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Leah Thomas

I will never forget the first time a professor made me question my choice of language. As an undergrad in the secondary education program at Michigan State University, I had already been in college for three years, had already done work as a student teacher at three different schools. Beyond that, I thought of myself as well-spoken, and when my group presented our mock lesson, I wasn’t expecting his response.

“I noticed something during your presentation, something I’ve seen a lot. Do you ever wonder why we say ‘okay, guys’ to classrooms in which half the students are not guys?.

At first, it’s easy to dismiss that question as nitpicking. I know at the time I sort of rolled my eyes, because of course we all know that “you guys” is a colloquialism, much like “folks” or even the highly embarrassing “peeps” trend that took over my middle school in 2002. And of course, my group and I were mildly offended at being singled out for a phrase all of us used regularly.

That’s fine and good. But when the colloquialisms we accept as normal begin to stack up, they reveal a disheartening pattern. When we say “ladies first”, we are drawing a line between genders that need not be present in the classroom. I often see teachers tailor rewards by gender: “Oh, we have like cute erasers for the girls and car stickers for the boys.” Again, minor, especially as a lot of boys are conditioned to love cars and engineering from age one, as girls are conditioned to admire cute things. In itself this is not wrong, but it becomes wrong when statistics reveal that girls are more likely to be praised for their sweet behavior, while boys are praised for their intelligence. In PE class, it can be so tempting to default to boys vs. girls. All these minor habits add up to something that can be really very pervasive.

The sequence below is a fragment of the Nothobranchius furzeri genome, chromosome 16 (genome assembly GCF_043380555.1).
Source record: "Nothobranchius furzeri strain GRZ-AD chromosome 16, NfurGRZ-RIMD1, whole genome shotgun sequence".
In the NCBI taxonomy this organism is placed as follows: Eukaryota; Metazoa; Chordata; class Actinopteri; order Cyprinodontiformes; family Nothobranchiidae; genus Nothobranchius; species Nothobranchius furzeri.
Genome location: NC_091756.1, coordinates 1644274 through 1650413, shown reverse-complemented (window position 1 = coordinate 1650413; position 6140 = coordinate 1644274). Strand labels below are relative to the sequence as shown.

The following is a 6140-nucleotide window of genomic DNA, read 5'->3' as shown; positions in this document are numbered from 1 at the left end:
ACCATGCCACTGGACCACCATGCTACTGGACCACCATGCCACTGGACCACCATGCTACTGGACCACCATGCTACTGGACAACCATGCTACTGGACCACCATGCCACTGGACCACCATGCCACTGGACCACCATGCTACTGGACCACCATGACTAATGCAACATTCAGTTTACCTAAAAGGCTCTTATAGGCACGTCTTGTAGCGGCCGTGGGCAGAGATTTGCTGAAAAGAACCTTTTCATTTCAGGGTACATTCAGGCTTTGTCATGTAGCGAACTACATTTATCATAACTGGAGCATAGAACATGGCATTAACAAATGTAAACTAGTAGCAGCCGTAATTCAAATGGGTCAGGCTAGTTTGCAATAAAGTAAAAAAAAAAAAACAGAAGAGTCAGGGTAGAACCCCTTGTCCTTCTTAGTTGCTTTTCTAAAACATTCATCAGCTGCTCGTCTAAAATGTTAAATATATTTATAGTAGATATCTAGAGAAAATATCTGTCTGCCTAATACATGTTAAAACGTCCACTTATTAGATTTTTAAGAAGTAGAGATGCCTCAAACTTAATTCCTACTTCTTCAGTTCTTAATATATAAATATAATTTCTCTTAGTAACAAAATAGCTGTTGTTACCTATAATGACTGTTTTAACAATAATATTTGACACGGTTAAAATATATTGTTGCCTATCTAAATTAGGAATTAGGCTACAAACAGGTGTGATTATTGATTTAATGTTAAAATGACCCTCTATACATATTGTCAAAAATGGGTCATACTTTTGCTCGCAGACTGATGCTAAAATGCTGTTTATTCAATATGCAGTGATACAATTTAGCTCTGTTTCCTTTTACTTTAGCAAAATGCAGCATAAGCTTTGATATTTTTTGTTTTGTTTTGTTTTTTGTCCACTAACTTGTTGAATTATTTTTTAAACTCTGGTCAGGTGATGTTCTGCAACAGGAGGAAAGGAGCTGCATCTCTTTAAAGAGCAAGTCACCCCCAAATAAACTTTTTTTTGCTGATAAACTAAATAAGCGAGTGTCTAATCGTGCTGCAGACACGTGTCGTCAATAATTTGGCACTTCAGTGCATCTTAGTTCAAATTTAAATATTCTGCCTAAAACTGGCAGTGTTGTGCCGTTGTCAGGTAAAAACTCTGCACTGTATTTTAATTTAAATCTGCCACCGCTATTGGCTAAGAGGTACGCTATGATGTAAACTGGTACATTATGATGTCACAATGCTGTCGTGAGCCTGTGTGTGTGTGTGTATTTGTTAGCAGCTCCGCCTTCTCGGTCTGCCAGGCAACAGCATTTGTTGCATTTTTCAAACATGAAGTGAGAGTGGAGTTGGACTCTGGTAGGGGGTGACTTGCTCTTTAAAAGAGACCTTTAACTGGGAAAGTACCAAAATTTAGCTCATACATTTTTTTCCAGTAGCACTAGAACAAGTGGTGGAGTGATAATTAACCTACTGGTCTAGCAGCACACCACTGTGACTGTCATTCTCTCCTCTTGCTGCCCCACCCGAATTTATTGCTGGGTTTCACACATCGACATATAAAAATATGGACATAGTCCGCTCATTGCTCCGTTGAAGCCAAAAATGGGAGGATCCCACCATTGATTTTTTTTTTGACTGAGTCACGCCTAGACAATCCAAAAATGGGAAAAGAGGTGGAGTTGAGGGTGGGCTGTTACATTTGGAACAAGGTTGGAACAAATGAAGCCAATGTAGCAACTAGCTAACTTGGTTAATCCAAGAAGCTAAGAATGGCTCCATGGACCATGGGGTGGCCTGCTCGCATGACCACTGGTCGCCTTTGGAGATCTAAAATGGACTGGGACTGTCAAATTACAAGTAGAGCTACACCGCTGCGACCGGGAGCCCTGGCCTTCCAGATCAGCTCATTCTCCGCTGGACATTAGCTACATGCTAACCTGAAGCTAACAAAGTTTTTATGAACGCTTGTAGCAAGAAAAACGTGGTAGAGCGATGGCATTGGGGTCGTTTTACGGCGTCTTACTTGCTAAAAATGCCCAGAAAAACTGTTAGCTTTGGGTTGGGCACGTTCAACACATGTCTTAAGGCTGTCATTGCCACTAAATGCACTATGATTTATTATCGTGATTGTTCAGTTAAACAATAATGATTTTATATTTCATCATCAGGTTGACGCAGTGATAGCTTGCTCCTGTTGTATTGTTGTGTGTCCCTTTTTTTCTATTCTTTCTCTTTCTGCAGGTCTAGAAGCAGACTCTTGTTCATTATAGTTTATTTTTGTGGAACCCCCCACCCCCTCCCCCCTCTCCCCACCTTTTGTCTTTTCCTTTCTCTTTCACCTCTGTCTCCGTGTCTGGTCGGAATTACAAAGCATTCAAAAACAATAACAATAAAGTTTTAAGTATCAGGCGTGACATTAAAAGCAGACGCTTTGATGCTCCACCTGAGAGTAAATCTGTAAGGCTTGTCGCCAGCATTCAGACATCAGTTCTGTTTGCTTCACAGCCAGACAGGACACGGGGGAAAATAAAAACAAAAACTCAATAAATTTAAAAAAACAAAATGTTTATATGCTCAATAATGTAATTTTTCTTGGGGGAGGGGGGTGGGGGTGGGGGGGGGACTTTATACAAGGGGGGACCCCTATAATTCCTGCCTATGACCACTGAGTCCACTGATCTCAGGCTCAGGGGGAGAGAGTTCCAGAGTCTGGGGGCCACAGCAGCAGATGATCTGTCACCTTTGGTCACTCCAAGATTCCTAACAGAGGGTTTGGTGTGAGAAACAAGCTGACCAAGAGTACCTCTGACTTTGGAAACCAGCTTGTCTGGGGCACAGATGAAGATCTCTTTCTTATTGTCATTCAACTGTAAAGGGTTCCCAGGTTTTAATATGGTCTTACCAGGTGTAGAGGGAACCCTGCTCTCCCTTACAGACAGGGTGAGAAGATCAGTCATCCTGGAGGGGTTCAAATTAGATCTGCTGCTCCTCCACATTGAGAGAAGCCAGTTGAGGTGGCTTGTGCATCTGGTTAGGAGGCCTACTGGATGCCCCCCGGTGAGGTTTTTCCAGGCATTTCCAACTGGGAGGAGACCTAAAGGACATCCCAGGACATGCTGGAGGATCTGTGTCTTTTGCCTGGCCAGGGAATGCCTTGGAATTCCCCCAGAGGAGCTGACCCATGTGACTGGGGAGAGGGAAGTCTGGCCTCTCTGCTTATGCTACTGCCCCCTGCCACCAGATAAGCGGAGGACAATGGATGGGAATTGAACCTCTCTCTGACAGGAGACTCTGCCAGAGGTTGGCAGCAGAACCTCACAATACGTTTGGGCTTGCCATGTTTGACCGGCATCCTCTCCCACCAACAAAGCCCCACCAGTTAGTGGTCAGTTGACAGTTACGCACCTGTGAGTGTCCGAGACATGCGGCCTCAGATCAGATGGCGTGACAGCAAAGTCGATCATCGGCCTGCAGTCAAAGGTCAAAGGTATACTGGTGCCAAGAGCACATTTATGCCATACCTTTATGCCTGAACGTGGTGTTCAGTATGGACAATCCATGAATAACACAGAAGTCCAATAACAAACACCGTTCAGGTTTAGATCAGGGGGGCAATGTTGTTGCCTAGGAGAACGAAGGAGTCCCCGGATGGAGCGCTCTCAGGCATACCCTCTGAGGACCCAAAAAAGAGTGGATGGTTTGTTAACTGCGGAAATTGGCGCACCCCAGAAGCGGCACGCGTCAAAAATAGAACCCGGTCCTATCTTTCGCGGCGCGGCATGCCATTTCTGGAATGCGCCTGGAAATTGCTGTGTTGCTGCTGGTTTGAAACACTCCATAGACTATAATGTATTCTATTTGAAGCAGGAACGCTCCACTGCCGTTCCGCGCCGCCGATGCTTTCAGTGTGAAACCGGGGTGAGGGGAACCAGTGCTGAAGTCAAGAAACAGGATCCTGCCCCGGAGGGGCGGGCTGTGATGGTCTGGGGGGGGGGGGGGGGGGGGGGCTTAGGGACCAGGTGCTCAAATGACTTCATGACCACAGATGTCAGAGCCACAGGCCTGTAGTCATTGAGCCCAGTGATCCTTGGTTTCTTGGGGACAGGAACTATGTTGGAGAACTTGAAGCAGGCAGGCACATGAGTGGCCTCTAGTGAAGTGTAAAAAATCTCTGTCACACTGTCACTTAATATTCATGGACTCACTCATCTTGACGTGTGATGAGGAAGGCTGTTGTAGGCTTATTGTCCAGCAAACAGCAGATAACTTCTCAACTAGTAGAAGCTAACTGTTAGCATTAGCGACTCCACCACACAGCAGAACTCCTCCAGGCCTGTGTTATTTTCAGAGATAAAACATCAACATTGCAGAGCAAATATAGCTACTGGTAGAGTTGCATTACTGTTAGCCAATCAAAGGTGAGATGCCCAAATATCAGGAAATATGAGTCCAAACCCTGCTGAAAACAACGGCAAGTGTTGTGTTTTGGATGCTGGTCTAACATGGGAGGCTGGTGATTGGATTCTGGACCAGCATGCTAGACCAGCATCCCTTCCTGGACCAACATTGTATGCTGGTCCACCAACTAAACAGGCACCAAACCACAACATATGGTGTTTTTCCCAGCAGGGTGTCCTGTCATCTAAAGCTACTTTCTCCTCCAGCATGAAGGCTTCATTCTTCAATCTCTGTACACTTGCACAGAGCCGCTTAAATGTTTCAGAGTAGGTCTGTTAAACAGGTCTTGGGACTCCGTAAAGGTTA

I’m using the vast gender umbrella as an example, but the weight of words is broader. When we teach about health and fitness, we must be sure we don’t let our students make “diabetes” jokes (“oh, you’ll get diabetes!”) or accidentally encourage shaming. Years ago we banned the phrase “sitting Indian-style”, but I still see students giving each other “Indian burns” and I have seen teachers teaching colorblindness, saying, simply: “It doesn’t matter what color someone is.” Of course it does, especially in a historical context, and erasure of racial identity might be easy but it’s not how you teach empathy. Sometimes those questions require complex, thoughtful answers and discussion.

For anyone who reads this and thinks something so dismissive as “wow, triggered” or “oversensitive” or “snowflake”, I have one question for you: Why would the idea of putting in the smallest effort to spare another person pain be repellant to you? Why not just try it? What on earth is there to lose?

It takes time and it feels weird sometimes and it’s difficult, but does that mean it’s less worthwhile?

Now more than ever the tides are turning, and though the seas are rough, it is a turn for the better. We can choose to be specific with our words. If we aim to build inclusive classroom environments – and we should all be aiming for that – we should be willing to admit that the words that are easiest are not always the words that are right.